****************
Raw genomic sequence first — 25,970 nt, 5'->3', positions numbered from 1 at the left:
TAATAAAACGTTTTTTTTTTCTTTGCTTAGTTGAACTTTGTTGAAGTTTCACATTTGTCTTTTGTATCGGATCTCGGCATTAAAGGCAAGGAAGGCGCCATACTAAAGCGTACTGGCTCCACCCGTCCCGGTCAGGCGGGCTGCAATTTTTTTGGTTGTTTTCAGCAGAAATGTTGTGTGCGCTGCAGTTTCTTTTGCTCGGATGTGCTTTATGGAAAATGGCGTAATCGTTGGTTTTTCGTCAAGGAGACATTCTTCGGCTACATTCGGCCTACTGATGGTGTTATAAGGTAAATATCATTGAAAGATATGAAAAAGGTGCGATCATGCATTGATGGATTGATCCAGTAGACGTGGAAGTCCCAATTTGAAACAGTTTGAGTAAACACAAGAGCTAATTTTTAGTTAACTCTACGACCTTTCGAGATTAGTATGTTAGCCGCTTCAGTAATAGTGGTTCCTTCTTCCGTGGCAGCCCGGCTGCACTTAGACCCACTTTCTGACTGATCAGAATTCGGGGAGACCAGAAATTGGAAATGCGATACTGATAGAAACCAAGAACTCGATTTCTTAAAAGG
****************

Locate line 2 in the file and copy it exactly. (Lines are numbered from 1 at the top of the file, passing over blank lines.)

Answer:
TAATAAAACGTTTTTTTTTTCTTTGCTTAGTTGAACTTTGTTGAAGTTTCACATTTGTCTTTTGTATCGGATCTCGGCATTAAAGGCAAGGAAGGCGCCATACTAAAGCGTACTGGCTCCACCCGTCCCGGTCAGGCGGGCTGCAATTTTTTTGGTTGTTTTCAGCAGAAATGTTGTGTGCGCTGCAGTTTCTTTTGCTCGGATGTGCTTTATGGAAAATGGCGTAATCGTTGGTTTTTCGTCAAGGAGACATTCTTCGGCTACATTCGGCCTACTGATGGTGTTATAAGGTAAATATCATTGAAAGATATGAAAAAGGTGCGATCATGCATTGATGGATTGATCCAGTAGACGTGGAAGTCCCAATTTGAAACAGTTTGAGTAAACACAAGAGCTAATTTTTAGTTAACTCTACGACCTTTCGAGATTAGTATGTTAGCCGCTTCAGTAATAGTGGTTCCTTCTTCCGTGGCAGCCCGGCTGCACTTAGACCCACTTTCTGACTGATCAGAATTCGGGGAGACCAGAAATTGGAAATGCGATACTGATAGAAACCAAGAACTCGATTTCTTAAAAGG